Today's postings

  1. [Baren 35908] gelatin monotype Amanda Miller (guadalupe victorica reyes)
  2. [Baren 35909] Re: gelatin monotype Amanda Miller ("Amanda Miller")
  3. [Baren 35910] Re: New Baren Digest (HTML) V43 #4375 (May 30, 2008) ("Angee Lennard")
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Message 1
From: guadalupe victorica reyes
Date: Fri, 30 May 2008 15:11:33 +0000
Subject: [Baren 35908] gelatin monotype Amanda Miller
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Amanda Miller
Hello Amanda I like your prints. I was looking at your page from last tiem posting and I discovered the gelatin monotype.

Any other advice you or others might have for this technique. It is awesome and I have never seen it before. I would like to try it for my Art/Human development class. It ios so inexpensive and creative I cannot wait to try it. ¡¡¡¡¡ Greetings from México, Guadalupe

Call for Prints for Peace Monterrey, México
August 2008. Prospectus at:

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Message 2
From: "Amanda Miller"
Date: Fri, 30 May 2008 16:23:37 -0400
Subject: [Baren 35909] Re: gelatin monotype Amanda Miller
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Hi Guadalupe,
I learned about gelatin monotypes from Nancy Marcuewicz's book Making
Monotypes Using a Gelatin Plate, which unfortunately seems to be out of
print now. With gelatin monotypes, you basically create a "plate" from
unflavored gelatin, apply waterbased ink to the surface, and print. You can
do any techniques that you would do with traditional monotypes (like on
plexi or metal plates), but you need very little pressure (no press) to
transfer the ink. Something about the consistency of the gelatin creates a
little suction and does the work for you.

I've tried different ways of making and transporting gelatin for workshops,
and I think the best way is to a piece of thick plexi glass with a dam of
children's modeling clay to hold the gelatin (just make sure there are no
gaps). Using tin trays works well for transporting, but it can be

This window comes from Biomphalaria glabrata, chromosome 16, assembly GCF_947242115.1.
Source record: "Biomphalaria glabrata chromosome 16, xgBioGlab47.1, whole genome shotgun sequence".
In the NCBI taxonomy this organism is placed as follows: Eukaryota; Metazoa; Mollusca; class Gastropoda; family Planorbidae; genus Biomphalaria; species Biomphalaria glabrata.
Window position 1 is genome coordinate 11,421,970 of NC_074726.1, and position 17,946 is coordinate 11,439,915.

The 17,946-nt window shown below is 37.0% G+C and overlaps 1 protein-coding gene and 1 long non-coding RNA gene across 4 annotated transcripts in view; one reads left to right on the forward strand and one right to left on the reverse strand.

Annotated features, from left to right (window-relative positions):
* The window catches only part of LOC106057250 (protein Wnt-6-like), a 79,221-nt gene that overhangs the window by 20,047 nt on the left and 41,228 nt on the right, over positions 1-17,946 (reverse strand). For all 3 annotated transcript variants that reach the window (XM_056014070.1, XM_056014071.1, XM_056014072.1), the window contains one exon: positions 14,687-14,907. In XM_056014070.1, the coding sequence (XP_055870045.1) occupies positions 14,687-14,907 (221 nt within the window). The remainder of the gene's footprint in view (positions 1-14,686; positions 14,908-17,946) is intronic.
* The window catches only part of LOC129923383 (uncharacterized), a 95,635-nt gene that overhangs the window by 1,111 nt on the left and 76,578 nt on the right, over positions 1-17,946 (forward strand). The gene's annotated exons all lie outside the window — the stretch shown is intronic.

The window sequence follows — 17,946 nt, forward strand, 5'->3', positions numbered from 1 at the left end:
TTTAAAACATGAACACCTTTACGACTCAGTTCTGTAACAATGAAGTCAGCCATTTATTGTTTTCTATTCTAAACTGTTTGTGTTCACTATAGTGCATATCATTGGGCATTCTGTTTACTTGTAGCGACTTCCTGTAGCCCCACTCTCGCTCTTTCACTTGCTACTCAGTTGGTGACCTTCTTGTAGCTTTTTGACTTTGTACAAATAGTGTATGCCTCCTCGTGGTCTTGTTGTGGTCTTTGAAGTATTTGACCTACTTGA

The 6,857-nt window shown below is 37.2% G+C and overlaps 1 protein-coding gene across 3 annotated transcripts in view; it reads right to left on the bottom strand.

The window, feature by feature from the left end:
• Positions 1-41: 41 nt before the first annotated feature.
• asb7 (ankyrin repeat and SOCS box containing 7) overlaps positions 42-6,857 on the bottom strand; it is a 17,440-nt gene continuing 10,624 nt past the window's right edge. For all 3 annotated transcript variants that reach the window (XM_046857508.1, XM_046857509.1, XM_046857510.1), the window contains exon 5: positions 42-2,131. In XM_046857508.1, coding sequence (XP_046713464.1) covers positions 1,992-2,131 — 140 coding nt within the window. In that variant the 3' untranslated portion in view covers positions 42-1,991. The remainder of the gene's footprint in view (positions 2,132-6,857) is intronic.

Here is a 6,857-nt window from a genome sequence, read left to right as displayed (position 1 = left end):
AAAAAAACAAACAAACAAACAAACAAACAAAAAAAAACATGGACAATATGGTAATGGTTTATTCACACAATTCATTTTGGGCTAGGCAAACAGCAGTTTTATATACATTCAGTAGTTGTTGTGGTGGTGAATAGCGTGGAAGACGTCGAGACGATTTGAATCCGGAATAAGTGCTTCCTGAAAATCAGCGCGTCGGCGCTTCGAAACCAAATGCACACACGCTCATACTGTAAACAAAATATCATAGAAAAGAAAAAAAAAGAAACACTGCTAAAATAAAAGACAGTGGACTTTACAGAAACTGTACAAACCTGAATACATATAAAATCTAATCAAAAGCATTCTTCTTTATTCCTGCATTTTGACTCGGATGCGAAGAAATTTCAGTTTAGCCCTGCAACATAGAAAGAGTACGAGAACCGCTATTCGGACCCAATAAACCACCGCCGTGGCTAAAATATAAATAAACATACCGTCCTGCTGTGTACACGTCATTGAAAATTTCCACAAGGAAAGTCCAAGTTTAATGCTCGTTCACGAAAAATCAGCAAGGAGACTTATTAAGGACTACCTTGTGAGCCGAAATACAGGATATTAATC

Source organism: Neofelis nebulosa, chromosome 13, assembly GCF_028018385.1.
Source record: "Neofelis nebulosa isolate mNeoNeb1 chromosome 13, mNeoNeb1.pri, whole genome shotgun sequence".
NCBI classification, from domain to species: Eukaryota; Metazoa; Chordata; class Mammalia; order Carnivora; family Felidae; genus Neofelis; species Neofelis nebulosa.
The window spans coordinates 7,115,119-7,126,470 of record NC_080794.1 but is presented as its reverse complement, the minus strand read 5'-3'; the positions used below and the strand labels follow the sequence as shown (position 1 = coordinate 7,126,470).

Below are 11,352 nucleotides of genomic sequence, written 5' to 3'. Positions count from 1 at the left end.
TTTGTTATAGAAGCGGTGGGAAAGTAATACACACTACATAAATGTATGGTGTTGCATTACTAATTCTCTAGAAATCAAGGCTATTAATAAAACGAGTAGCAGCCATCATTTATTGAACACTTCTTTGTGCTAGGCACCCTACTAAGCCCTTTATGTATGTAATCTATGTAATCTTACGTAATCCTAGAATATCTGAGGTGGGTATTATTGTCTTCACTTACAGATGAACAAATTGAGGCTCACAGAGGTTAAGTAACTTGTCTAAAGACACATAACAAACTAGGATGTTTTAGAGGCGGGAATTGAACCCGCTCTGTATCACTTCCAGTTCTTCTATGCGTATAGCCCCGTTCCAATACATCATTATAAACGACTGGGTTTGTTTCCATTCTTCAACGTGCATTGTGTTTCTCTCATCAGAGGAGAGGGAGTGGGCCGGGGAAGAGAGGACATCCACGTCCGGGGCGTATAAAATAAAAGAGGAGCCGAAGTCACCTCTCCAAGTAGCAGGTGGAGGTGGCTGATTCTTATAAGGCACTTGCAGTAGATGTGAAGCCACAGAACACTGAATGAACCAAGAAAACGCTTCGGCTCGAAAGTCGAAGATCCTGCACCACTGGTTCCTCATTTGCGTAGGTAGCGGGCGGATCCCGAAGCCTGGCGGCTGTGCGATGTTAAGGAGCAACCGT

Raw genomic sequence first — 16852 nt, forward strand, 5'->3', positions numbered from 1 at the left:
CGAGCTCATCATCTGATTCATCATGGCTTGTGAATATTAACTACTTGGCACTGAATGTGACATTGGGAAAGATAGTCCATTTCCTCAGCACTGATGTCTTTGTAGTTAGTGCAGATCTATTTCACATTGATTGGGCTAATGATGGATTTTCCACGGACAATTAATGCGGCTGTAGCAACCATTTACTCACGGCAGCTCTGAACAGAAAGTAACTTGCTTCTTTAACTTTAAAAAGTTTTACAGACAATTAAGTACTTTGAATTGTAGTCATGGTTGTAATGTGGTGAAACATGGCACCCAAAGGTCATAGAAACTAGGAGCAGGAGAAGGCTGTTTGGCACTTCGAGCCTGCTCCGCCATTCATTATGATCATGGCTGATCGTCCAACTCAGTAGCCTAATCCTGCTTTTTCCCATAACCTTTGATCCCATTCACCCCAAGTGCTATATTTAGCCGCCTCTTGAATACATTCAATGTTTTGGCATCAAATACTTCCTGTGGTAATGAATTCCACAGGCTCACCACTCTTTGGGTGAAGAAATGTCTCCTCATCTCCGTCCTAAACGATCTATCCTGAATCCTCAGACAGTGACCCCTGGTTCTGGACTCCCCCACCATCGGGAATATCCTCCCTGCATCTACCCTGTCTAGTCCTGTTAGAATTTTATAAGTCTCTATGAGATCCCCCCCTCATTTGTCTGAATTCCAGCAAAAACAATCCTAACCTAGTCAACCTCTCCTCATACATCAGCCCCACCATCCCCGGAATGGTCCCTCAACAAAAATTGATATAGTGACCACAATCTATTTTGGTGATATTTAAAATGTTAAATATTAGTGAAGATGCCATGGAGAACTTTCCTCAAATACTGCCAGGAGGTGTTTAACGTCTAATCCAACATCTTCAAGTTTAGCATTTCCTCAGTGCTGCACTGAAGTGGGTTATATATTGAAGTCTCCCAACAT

frustrating to get the gelatin out of the try without breaking it (I think
that quickly dipping the tray in hot water can help loosen it).

Maybe of interest to Bareners--in one of my recent workshops, a student used
clay tools to carve a design in the gelatin and make a relief print!

I'm going to paste text from a handout I use below. It outlines techniques
that are fun to try in a workshop setting and provides a recipe so students
can try it at home. Have fun!


*Painterly Prints: Monotypes from a Gelatin Plate*

While results of gelatin monotypes can mimic a variety of printmaking
techniques, the gelatin possesses its own unique characteristics, lending
itself to extensive experimentation. This versatile process requires no
press and uses water-soluble inks, such as water-based block printing or
monotype inks, and paints, such as gouache, tempera, and watercolor.

*Making the Gelatin Plate*

First, to create the gelatin plate, you will need two tablespoons of
unflavored gelatin for each cup of water and a container—either a shallow
baking tin with ropes of non-drying modeling clay around the interior edge
or a plexiglass sheet with edges built up with clay. Unflavored gelatin is
available in small packets at grocery stores and is sold in bulk as a
dietary supplement by health food suppliers. Plan to make a plate that is
about ½" thick. Boil half the water you will need and keep the other half
cool. Slowly stir the gelatin powder into the cool water, being careful
that the gelatin doesn't clump. Then, slowly stir the gelatin solution into
the hot water until it is dissolved. Pour the solution into your container,
which should be on a level surface. Sweep out any bubbles with paper
scraps. Generally, the gelatin will harden without being refrigerated, but
its life will be extended if you refrigerate it, and if you are working
without air conditioning in the hot summer, refrigeration is necessary. The
gelatin will be firm and ready to use in a few hours. Remove the clay
edges. If your gelatin is in a tin pan, remove it and place it on a flat,
non-absorbent surface, such as plexiglass. The gelatin plate can be cleaned